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How large can MySQL Replication be in production?

Based on How large can MySQL be in production (article by JF), I have been looking at the awesome Orchestrator visualization of some replication hierarchies.

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Names have been removed, but the blue badges indicate some host counts. All of these are installations replicating across multiple Cluster/Data Center Boundaries.

Orchestrator is by far the best tool to discover and manage replication setups like these. You can restructure replication topologies with drag and drop.

If you look inside such a hierarchy, it can be pretty daunting:

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What you see is a master server running MySQL 5.7 on the left, in orange. It does replicate to local replicas using instance-fdd8 below, using statement based replication. The local replica then explodes things to a larger number of replicas, also in orange (same DC). Replication lag is slow.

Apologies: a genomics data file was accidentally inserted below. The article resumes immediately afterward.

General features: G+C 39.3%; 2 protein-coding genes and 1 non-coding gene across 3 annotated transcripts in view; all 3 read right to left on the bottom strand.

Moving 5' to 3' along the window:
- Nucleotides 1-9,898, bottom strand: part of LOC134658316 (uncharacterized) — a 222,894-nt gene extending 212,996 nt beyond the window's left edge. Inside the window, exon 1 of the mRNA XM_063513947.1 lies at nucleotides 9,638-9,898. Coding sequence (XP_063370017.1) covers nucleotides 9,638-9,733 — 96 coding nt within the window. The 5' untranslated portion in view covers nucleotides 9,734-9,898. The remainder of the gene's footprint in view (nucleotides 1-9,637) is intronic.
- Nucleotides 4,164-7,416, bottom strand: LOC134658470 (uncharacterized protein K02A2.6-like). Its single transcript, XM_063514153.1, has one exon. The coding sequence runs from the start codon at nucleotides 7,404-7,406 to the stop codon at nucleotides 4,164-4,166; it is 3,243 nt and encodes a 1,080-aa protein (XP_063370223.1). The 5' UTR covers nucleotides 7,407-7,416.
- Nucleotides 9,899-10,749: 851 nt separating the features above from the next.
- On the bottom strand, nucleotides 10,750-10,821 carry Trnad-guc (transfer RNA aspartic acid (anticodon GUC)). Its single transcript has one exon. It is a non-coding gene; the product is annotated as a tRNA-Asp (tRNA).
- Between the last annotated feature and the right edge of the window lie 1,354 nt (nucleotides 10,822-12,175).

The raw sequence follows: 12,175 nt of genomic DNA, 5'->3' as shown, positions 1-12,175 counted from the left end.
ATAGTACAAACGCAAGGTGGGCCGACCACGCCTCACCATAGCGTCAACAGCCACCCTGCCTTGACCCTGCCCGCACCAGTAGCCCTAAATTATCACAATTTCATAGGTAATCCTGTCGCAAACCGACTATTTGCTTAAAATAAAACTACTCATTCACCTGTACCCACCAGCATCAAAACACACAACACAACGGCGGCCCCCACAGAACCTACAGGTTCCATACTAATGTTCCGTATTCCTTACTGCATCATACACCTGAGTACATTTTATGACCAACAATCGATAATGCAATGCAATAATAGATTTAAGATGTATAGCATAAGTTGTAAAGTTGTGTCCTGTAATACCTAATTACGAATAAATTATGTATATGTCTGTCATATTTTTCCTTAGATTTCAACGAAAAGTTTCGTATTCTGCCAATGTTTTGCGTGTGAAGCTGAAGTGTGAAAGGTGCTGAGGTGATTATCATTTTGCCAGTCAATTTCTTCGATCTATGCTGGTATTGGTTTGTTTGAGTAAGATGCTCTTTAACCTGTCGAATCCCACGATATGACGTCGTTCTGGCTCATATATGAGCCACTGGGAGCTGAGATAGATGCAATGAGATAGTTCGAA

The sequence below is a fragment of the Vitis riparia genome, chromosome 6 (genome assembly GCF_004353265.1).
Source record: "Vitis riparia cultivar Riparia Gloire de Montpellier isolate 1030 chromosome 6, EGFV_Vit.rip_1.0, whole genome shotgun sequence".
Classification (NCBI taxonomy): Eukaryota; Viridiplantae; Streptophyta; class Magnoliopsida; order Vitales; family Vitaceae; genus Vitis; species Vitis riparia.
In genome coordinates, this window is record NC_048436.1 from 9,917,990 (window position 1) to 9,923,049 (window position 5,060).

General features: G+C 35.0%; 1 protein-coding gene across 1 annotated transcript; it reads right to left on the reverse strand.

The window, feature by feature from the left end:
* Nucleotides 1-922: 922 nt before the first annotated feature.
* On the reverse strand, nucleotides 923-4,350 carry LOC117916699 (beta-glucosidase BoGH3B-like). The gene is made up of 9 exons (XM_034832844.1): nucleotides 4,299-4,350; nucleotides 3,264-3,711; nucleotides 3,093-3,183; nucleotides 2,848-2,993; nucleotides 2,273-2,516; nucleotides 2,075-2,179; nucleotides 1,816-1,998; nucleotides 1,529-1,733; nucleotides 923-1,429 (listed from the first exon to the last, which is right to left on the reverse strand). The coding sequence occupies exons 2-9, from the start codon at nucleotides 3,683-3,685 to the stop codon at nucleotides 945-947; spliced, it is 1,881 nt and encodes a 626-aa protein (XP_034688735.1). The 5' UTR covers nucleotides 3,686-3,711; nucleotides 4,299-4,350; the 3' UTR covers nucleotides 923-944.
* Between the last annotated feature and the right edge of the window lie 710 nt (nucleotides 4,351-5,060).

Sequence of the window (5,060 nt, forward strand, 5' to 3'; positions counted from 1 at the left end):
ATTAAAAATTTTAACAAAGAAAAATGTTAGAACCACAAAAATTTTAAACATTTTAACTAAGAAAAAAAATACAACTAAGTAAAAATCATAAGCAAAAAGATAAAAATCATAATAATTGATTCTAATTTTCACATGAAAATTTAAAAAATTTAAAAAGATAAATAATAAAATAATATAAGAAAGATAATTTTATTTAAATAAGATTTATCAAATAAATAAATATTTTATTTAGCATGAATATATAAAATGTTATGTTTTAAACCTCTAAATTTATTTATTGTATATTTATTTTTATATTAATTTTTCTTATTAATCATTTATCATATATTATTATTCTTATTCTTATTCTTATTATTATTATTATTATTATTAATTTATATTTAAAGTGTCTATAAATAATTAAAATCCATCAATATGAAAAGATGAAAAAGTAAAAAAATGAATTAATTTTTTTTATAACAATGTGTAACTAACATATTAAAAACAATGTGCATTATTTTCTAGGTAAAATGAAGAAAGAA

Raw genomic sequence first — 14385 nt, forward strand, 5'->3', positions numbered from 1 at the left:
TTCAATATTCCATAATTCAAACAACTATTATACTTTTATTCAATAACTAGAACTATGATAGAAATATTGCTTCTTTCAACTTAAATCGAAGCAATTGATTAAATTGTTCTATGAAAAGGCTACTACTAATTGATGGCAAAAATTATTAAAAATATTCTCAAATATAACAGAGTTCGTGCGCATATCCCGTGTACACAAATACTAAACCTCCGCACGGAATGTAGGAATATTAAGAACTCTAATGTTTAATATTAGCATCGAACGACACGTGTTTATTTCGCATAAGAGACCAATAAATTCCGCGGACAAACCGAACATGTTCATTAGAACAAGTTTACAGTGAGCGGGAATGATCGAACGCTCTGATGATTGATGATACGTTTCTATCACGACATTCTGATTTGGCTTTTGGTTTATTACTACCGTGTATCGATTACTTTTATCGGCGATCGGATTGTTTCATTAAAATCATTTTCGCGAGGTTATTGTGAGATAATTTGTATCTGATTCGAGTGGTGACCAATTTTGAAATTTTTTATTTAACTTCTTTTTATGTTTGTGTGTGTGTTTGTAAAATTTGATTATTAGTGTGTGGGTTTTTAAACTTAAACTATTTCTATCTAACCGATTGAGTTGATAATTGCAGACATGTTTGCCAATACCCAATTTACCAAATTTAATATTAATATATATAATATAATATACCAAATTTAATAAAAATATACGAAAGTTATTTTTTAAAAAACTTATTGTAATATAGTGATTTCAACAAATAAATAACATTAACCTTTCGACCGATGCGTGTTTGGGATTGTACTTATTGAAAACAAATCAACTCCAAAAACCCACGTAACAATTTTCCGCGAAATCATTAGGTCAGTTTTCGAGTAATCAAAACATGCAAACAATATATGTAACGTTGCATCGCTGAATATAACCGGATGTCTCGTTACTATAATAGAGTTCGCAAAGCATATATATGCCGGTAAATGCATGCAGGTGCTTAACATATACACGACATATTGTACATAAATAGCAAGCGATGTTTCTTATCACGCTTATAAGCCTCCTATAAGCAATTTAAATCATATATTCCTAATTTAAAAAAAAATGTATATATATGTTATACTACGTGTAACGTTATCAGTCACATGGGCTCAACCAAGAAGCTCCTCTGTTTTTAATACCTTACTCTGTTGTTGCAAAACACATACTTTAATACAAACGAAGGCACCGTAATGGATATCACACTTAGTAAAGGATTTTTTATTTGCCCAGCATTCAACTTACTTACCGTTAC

A cross DC-link is indicated above, dotted line. The target DC is rendered in green. Slaves with version numbers and replication lag are being shown. Instance-5a25 is lagging.

The view can be compressed:

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Here again, blue badges show counts of servers that have been compressed into one bezel. Note the third cross DC link from green to blue.

Here is a look at the really large hierarchy from the top image. It’s folded and still does not fit:

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See the mix of versions: I can spot MySQL 5.6, MySQL 5.7 and one 8.0 (half visible in dark red at the bottom) in the mix.

Topology is really wild, see this part of the diagram:

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Again, compressed view – note the server counts in the blue badges. Also see the multitude of cross-cluster connections from the red master to the crowd of orange intermediates. Instance-2835 and children are badly lagging. The rest is fine.